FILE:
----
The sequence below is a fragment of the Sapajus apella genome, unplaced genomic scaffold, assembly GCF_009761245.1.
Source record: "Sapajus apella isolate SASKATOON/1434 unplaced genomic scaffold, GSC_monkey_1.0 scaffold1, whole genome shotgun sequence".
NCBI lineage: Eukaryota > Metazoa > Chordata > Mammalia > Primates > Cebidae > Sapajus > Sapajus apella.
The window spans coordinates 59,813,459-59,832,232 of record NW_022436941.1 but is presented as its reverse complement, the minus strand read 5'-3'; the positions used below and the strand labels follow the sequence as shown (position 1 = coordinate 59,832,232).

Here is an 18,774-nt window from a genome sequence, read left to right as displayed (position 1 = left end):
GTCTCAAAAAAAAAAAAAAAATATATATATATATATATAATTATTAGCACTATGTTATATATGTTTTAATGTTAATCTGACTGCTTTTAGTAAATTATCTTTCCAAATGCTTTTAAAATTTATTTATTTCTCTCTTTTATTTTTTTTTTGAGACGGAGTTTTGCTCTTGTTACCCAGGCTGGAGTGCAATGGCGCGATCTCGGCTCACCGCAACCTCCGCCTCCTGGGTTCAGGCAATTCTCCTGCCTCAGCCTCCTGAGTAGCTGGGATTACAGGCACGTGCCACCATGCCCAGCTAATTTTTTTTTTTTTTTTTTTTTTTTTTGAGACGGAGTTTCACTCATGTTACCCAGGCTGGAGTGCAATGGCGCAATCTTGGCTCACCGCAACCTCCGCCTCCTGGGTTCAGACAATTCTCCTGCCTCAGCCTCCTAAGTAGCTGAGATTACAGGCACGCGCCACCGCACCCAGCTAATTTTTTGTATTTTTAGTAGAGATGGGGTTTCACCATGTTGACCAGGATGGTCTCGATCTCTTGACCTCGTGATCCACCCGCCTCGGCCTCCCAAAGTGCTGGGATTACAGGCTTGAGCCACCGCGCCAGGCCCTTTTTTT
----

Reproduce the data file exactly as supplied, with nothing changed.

The sequence below is a fragment of the Sapajus apella genome, unplaced genomic scaffold, assembly GCF_009761245.1.
Source record: "Sapajus apella isolate SASKATOON/1434 unplaced genomic scaffold, GSC_monkey_1.0 scaffold1, whole genome shotgun sequence".
NCBI lineage: Eukaryota > Metazoa > Chordata > Mammalia > Primates > Cebidae > Sapajus > Sapajus apella.
The window spans coordinates 59,813,459-59,832,232 of record NW_022436941.1 but is presented as its reverse complement, the minus strand read 5'-3'; the positions used below and the strand labels follow the sequence as shown (position 1 = coordinate 59,832,232).

Here is an 18,774-nt window from a genome sequence, read left to right as displayed (position 1 = left end):
GTCTCAAAAAAAAAAAAAAAATATATATATATATATATAATTATTAGCACTATGTTATATATGTTTTAATGTTAATCTGACTGCTTTTAGTAAATTATCTTTCCAAATGCTTTTAAAATTTATTTATTTCTCTCTTTTATTTTTTTTTTGAGACGGAGTTTTGCTCTTGTTACCCAGGCTGGAGTGCAATGGCGCGATCTCGGCTCACCGCAACCTCCGCCTCCTGGGTTCAGGCAATTCTCCTGCCTCAGCCTCCTGAGTAGCTGGGATTACAGGCACGTGCCACCATGCCCAGCTAATTTTTTTTTTTTTTTTTTTTTTTTTTGAGACGGAGTTTCACTCATGTTACCCAGGCTGGAGTGCAATGGCGCAATCTTGGCTCACCGCAACCTCCGCCTCCTGGGTTCAGACAATTCTCCTGCCTCAGCCTCCTAAGTAGCTGAGATTACAGGCACGCGCCACCGCACCCAGCTAATTTTTTGTATTTTTAGTAGAGATGGGGTTTCACCATGTTGACCAGGATGGTCTCGATCTCTTGACCTCGTGATCCACCCGCCTCGGCCTCCCAAAGTGCTGGGATTACAGGCTTGAGCCACCGCGCCAGGCCCTTTTTTT